Book Image

Mastering Machine Learning Algorithms. - Second Edition

By : Giuseppe Bonaccorso
Book Image

Mastering Machine Learning Algorithms. - Second Edition

By: Giuseppe Bonaccorso

Overview of this book

Mastering Machine Learning Algorithms, Second Edition helps you harness the real power of machine learning algorithms in order to implement smarter ways of meeting today's overwhelming data needs. This newly updated and revised guide will help you master algorithms used widely in semi-supervised learning, reinforcement learning, supervised learning, and unsupervised learning domains. You will use all the modern libraries from the Python ecosystem – including NumPy and Keras – to extract features from varied complexities of data. Ranging from Bayesian models to the Markov chain Monte Carlo algorithm to Hidden Markov models, this machine learning book teaches you how to extract features from your dataset, perform complex dimensionality reduction, and train supervised and semi-supervised models by making use of Python-based libraries such as scikit-learn. You will also discover practical applications for complex techniques such as maximum likelihood estimation, Hebbian learning, and ensemble learning, and how to use TensorFlow 2.x to train effective deep neural networks. By the end of this book, you will be ready to implement and solve end-to-end machine learning problems and use case scenarios.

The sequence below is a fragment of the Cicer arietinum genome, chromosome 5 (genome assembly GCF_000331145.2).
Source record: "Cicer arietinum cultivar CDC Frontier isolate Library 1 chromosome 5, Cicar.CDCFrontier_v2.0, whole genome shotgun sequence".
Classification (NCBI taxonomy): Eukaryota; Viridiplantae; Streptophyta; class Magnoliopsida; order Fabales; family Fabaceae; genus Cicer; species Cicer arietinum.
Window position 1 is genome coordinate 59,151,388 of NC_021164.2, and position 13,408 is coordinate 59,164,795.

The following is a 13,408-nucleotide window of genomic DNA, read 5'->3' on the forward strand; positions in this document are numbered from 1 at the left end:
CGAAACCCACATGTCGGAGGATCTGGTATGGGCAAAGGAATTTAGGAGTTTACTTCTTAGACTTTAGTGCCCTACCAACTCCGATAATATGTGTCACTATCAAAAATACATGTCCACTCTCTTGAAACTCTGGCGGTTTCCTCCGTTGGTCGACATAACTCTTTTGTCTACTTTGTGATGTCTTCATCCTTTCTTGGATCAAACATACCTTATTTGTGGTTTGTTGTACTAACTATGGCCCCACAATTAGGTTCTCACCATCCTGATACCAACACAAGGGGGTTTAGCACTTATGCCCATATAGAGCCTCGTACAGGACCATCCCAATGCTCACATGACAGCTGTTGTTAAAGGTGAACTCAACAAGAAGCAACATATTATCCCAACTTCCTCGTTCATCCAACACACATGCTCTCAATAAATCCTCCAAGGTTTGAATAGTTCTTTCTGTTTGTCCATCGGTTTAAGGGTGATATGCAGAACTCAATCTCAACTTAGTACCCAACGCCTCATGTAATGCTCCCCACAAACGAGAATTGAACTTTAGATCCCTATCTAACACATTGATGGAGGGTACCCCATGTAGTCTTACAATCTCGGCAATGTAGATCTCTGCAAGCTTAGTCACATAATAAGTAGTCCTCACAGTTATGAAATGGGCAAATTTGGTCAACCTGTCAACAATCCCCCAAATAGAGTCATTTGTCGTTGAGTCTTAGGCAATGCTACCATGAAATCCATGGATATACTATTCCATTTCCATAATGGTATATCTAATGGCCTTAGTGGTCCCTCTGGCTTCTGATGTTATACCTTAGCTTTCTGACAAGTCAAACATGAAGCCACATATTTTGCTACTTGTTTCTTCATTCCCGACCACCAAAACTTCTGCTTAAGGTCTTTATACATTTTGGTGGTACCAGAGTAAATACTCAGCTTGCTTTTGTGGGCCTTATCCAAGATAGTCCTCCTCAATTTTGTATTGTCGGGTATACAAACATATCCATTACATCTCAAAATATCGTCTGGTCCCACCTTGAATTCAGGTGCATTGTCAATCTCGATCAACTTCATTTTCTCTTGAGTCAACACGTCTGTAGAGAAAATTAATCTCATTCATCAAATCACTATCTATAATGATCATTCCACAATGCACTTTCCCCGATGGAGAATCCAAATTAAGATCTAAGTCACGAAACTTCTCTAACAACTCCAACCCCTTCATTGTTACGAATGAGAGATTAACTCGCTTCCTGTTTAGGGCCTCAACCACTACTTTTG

Table of Contents (28 chapters)
26
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27
Index

Deep Convolutional GANs

After discussing the basic concepts of adversarial training, we can apply them to a practical example of DCGANs. In fact, even if it's possible to use only dense layers (MLPs), as we want to work with images, it's preferable to employ convolutions and transpose convolutions to obtain the best results.

Example of DCGAN with TensorFlow

In this example, we want to build a DCGAN (proposed in Radford A., Metz L., Chintala S., Unsupervised Representation Learning with Deep Convolutional Generative Adversarial Networks, arXiv:1511.06434 [cs.LG]) with the Fashion-MNIST dataset (obtained through the TensorFlow/Keras helper function). As the training speed is not very high, we limit the number of samples to 5,000, but I suggest repeating the experiment with larger values. The first step is loading and normalizing (between -1 and 1) the dataset:

import tensorflow as tf
import numpy as np
nb_samples = 5000
(X_train, _), (_, _) = \
        tf.keras...